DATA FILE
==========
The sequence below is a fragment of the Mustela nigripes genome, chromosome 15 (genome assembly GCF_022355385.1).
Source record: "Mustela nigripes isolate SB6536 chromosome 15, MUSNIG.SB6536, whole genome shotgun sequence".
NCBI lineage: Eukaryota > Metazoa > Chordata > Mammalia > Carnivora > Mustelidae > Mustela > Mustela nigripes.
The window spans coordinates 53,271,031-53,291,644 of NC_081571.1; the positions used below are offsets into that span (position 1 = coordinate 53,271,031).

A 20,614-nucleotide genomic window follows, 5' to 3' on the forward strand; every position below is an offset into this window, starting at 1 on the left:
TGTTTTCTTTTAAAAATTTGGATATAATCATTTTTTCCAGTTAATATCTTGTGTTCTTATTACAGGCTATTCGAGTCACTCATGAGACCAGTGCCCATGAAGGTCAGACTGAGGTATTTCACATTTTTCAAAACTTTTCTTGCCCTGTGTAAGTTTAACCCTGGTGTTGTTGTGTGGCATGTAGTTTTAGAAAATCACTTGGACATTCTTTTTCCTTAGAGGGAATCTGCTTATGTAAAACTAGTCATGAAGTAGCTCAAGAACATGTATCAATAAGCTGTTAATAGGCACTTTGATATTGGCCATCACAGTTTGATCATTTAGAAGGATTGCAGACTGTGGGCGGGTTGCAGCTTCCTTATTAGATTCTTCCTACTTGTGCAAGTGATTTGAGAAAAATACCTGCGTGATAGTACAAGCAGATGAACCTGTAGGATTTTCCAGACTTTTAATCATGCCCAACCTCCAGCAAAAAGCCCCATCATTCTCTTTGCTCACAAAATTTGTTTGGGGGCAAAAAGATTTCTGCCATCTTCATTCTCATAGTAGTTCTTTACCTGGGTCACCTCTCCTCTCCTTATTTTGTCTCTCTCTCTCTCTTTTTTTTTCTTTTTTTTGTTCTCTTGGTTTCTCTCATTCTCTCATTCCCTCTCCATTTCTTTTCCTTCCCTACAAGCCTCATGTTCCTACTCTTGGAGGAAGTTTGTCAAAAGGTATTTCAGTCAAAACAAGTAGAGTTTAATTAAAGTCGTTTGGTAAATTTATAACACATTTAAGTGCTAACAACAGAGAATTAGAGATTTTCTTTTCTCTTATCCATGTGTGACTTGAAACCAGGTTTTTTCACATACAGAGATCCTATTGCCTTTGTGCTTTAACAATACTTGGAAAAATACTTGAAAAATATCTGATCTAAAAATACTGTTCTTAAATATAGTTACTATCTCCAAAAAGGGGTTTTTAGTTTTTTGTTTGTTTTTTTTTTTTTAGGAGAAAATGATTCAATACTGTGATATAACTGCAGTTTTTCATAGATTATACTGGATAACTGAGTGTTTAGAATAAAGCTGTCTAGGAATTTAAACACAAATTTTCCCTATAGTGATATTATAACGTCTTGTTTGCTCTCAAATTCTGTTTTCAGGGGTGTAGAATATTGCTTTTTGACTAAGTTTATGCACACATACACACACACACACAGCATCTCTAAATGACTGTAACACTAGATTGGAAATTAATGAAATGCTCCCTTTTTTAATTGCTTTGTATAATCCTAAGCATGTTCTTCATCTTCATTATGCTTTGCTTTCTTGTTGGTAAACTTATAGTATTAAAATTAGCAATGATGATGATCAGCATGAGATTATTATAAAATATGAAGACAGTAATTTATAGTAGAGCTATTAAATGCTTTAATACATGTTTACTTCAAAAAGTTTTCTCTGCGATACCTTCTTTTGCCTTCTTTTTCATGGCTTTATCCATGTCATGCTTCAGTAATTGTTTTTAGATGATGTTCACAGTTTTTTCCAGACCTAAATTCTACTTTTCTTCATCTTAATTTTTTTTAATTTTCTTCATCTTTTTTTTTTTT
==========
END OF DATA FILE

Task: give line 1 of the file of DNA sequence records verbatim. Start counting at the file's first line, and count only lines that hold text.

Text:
The sequence below is a fragment of the Mustela nigripes genome, chromosome 15 (genome assembly GCF_022355385.1).